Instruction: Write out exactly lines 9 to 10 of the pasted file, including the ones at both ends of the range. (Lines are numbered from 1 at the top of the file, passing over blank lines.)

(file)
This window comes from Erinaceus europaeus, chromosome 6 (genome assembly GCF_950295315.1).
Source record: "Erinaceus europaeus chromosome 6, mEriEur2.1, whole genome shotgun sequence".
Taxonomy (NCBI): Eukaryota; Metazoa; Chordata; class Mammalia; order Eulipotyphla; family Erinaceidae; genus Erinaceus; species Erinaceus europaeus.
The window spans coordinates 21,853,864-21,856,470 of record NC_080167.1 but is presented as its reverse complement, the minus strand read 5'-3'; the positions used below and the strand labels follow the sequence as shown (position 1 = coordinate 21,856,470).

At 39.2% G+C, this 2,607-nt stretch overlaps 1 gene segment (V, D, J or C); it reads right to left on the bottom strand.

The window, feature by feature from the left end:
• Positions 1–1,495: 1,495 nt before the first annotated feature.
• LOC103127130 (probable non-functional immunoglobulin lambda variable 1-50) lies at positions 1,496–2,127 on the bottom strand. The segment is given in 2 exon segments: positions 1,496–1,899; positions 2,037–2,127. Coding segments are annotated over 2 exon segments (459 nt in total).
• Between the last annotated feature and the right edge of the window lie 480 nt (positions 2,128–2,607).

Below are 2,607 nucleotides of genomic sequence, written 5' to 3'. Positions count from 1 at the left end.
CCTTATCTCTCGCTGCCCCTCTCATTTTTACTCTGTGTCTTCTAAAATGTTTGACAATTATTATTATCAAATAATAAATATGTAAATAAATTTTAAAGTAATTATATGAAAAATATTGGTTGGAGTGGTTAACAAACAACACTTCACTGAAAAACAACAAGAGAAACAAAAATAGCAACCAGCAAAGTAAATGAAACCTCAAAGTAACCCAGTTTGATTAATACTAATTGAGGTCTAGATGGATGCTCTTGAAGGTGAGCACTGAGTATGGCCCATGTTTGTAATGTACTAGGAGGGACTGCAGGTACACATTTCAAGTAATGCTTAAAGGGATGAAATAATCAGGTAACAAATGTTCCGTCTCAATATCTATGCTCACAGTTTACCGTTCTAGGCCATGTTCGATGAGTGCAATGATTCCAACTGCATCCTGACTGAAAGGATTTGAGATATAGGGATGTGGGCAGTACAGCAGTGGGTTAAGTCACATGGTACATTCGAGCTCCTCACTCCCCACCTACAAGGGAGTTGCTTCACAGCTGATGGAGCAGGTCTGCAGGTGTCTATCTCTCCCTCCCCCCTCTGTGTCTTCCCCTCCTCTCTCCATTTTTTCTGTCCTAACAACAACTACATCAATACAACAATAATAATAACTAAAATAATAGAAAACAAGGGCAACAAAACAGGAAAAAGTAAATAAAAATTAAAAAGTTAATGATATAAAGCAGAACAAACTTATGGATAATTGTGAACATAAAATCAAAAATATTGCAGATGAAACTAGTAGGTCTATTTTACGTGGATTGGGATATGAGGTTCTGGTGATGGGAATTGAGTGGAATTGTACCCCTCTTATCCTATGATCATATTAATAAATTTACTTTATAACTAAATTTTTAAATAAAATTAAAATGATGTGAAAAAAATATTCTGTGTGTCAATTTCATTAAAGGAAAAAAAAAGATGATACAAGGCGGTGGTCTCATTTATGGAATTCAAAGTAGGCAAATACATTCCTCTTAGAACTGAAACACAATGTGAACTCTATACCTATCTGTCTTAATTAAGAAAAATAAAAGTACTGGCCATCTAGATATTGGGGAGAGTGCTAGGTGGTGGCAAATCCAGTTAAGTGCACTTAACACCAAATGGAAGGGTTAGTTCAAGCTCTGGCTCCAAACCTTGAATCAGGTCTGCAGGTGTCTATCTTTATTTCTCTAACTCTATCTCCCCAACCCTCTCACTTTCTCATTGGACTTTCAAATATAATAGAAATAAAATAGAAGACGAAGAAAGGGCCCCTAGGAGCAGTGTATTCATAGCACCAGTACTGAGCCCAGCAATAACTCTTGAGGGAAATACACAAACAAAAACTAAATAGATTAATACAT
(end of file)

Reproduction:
• Between the last annotated feature and the right edge of the window lie 480 nt (positions 2,128–2,607).

Below are 2,607 nucleotides of genomic sequence, written 5' to 3'. Positions count from 1 at the left end.